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The Kids Are Alright When It Comes To Being An Entrepreneur

Australia’s next generation of entrepreneurs aren’t coming from city-based startup labs -- they’re in our high schools.

Year 11 students at Darwin High School in the Northern Territory have been setting up small businesses in their schools at lunchtimes -- and turning a profit.

The businesses -- which range from selling food, drinks, printed T-shirts and iPhone covers -- are the practical component of an elective course, Business and Enterprise.

And some have been so successful they’ve won awards.

The humble milkshake has been well and truly milked by Darwin High students Victoria Soto and Stevie Klose with their small business, Shake Shack Gourmet.

The pair sold milkshakes and thickshakes to their peers and teachers, and their efforts were rewarded by winning the Operating a business gong at the 2015 Northern Territory Youth Business Awards.

“Our business plan was made last minute, but we worked hard on it,” Soto said.

“We sold milkshakes, taking out a $99 loan to buy products from the school, and ended up making a profit.”

Business teacher Jayant Prakesh said students in the course brainstorm ideas, form partnerships and then nut out business, marketing and financial plans for their business, which is active for four weeks during the school’s 45-minute lunch breaks. As part of the process, they apply for a loan from the school.

“They come up with some very bright ideas,” Prakesh told The Huffington Post Australia. “The school has an account for Year 11 business students. Just like for going into a real business, when you need finance you have to apply for a loan.

“It gets approved and checked and they pay it back with 10 percent interest -- just like a real business, they have an obligation.”

Students then spend time preparing their business, building up their teamwork skills, delegating tasks within their group and nutting out roadblocks. Prakesh says although the students are always “very excited” about their business, sometimes things don’t go to plan.

“Initially when they run their business there are so many problems; they encounter errors they never thought of which is a normal process in business,” he said. “If their product is no good and people don’t buy it then they need to regroup and reflect and discuss it. Maybe it’s the price for instance or how they serve people, how fast they are.

“They learn from their mistakes. They have to be well prepared for their business. Organisation skills are so important -- and they learn this.”

Students learn self-confidence dealing with customers, says teacher Jayant Prakash.

If students want to offer a food product, it can’t be something the school canteen already offers, so they learn to be innovative. Prakesh says Soto and her team were deserving winners with their milkshake idea.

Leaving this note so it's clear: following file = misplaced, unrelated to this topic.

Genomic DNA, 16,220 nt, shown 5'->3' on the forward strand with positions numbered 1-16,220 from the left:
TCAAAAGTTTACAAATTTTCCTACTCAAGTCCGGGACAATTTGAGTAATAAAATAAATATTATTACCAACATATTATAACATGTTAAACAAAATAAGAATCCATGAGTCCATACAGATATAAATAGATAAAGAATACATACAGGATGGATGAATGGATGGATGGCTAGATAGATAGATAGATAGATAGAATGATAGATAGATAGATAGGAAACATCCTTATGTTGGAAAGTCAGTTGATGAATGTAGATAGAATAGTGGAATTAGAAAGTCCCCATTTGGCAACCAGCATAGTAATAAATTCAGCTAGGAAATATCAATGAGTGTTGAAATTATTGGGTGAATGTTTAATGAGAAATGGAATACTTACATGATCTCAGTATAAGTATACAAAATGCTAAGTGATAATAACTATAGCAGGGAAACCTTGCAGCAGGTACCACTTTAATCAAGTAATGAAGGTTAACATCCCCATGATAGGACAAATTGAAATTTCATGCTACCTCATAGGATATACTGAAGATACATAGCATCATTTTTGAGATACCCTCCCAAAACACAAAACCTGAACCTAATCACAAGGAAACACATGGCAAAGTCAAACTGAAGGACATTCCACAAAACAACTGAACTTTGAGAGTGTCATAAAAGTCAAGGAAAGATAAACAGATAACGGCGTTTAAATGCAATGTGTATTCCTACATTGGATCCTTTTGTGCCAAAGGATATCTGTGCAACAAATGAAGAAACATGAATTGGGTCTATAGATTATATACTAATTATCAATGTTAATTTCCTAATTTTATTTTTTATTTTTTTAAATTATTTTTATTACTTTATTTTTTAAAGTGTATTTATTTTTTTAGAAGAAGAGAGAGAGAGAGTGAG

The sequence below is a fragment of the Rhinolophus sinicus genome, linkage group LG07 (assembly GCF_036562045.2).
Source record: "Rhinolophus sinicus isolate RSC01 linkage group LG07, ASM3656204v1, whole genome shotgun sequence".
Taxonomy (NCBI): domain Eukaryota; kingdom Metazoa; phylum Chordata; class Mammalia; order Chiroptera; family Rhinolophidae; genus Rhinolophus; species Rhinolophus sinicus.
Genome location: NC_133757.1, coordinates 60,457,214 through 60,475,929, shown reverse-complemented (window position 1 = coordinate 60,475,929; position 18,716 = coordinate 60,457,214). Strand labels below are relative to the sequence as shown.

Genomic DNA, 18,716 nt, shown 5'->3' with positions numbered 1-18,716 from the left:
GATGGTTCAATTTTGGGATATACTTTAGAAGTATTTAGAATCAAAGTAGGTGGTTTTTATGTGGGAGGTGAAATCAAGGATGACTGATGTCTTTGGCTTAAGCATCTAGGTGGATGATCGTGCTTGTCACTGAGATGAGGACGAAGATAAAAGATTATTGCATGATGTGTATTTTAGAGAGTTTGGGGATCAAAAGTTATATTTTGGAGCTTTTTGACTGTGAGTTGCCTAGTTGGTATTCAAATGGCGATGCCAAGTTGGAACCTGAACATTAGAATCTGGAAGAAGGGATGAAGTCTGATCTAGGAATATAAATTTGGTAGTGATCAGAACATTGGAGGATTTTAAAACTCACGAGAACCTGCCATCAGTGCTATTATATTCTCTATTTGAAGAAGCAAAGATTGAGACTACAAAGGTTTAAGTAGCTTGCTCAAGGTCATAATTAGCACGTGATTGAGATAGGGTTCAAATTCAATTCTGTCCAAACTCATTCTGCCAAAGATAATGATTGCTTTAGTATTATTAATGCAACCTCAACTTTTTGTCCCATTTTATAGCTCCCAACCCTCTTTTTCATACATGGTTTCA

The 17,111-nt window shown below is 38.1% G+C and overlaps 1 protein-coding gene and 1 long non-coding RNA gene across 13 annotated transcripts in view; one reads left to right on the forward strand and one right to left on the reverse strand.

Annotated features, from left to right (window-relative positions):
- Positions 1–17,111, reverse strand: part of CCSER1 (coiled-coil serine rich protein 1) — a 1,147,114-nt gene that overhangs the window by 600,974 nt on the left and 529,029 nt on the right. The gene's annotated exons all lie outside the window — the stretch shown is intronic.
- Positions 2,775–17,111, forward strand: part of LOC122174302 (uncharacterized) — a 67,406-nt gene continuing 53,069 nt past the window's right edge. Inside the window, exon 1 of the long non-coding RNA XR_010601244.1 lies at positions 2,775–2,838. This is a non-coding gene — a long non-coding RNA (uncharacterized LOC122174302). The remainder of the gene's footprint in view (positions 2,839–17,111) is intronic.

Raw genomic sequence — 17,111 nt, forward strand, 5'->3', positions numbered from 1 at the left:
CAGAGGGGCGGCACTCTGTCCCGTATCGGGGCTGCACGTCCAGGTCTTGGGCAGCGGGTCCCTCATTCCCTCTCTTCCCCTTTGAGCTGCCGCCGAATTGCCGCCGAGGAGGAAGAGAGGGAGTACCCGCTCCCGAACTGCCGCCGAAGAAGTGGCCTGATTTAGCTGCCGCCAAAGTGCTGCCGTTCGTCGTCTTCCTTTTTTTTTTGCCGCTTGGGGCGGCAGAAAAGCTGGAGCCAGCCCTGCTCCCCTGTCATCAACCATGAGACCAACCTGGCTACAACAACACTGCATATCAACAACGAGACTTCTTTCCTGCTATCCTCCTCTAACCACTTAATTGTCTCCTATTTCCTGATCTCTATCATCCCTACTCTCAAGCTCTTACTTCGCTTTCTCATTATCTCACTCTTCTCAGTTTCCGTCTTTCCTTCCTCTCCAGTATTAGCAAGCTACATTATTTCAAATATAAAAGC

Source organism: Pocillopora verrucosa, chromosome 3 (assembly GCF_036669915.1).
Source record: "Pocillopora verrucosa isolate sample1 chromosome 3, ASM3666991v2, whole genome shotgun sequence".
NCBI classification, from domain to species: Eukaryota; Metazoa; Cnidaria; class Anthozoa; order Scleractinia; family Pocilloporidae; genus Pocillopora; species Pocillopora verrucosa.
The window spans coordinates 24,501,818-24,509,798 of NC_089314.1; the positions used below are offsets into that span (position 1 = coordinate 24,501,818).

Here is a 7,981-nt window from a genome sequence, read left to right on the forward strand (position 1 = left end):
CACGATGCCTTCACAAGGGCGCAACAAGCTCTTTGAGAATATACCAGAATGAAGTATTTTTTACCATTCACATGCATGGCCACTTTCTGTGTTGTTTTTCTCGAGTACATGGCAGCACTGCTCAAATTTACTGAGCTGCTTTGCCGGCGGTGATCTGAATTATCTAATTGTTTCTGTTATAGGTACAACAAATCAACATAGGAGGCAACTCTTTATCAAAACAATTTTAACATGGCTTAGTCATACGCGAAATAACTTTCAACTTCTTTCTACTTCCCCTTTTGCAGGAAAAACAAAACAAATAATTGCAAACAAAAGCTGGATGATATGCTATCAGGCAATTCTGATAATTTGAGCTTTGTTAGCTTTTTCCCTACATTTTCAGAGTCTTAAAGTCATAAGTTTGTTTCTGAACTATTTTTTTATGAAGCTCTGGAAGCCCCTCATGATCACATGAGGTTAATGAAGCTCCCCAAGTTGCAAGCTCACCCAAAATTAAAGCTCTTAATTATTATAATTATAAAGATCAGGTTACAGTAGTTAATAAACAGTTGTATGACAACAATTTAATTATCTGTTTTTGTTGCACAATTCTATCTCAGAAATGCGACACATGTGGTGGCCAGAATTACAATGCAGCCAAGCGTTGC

“They had a very professional approach -- they were well dressed, they marketed so well with posters and word of mouth and their service was very good; there were no long queues. Victoria was very motivated.”

Prakesh says the course has existed in several forms at Darwin High for 20 years, and is an important way to instil an entrepreneurial spirit in students -- as well as valuable life skills. He says it gives students the confidence to deal with customers, talk about their product, to take money, be organised.

“It’s very important to know entrepreneurial skills because every day we get up in the morning and we are dealing in the world of business, we want our young people to be innovative in nature and this subject gives them the chance to develop ideas.”

And, he insists, it’s not always about the money.

“A lot of students initially say ‘how are we going to make a lot of money quickly?’ But we tell them money isn’t important. We want them to run a business and learn the skills and have that experience.

“Sometimes the students say to me, ‘it’s so hard’ but then I see them come back in the class and they count their money then they bank their money and it’s great. It’s a lovely program.”

Other Youth Business Award winners included:

  • Operating a business – Runner up: Kathleen Brigden and Madison Rigby from Good Shepherd Lutheran College for their business “Brewed Awakening”.
  • Developing an operational plan – Winner: Niamh Marah from The Essington School for a prospective business to be called “Partners in Grime”.
  • Developing an operational plan – Runner up: Charlotte Nheu from Darwin High School for a prospective business to be called “Dolce & Acido”.
  • Overall winner - Darwin High School
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